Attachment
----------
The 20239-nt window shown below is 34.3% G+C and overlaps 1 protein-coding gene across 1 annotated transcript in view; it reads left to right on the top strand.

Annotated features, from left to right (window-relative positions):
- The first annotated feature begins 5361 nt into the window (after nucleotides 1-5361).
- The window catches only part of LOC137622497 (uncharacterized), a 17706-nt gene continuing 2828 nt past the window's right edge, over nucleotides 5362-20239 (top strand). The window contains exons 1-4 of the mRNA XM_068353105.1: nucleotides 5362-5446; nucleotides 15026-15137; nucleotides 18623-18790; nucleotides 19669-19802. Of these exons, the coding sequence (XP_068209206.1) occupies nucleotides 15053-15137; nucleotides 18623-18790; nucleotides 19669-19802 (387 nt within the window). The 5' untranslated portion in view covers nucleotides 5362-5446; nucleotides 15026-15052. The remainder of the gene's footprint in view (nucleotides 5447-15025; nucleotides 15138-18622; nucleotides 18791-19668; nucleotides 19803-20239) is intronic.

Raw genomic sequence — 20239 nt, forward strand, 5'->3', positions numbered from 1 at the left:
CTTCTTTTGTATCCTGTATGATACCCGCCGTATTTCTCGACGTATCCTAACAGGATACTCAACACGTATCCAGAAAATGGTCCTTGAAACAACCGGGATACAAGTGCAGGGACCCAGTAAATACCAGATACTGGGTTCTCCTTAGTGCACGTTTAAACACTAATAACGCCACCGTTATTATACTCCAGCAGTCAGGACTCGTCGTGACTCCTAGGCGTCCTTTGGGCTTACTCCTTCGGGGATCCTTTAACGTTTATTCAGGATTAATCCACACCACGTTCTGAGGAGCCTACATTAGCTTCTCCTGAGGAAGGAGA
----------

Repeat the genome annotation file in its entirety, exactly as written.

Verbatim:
The 20239-nt window shown below is 34.3% G+C and overlaps 1 protein-coding gene across 1 annotated transcript in view; it reads left to right on the top strand.

Annotated features, from left to right (window-relative positions):
- The first annotated feature begins 5361 nt into the window (after nucleotides 1-5361).
- The window catches only part of LOC137622497 (uncharacterized), a 17706-nt gene continuing 2828 nt past the window's right edge, over nucleotides 5362-20239 (top strand). The window contains exons 1-4 of the mRNA XM_068353105.1: nucleotides 5362-5446; nucleotides 15026-15137; nucleotides 18623-18790; nucleotides 19669-19802. Of these exons, the coding sequence (XP_068209206.1) occupies nucleotides 15053-15137; nucleotides 18623-18790; nucleotides 19669-19802 (387 nt within the window). The 5' untranslated portion in view covers nucleotides 5362-5446; nucleotides 15026-15052. The remainder of the gene's footprint in view (nucleotides 5447-15025; nucleotides 15138-18622; nucleotides 18791-19668; nucleotides 19803-20239) is intronic.

Raw genomic sequence — 20239 nt, forward strand, 5'->3', positions numbered from 1 at the left:
CTTCTTTTGTATCCTGTATGATACCCGCCGTATTTCTCGACGTATCCTAACAGGATACTCAACACGTATCCAGAAAATGGTCCTTGAAACAACCGGGATACAAGTGCAGGGACCCAGTAAATACCAGATACTGGGTTCTCCTTAGTGCACGTTTAAACACTAATAACGCCACCGTTATTATACTCCAGCAGTCAGGACTCGTCGTGACTCCTAGGCGTCCTTTGGGCTTACTCCTTCGGGGATCCTTTAACGTTTATTCAGGATTAATCCACACCACGTTCTGAGGAGCCTACATTAGCTTCTCCTGAGGAAGGAGA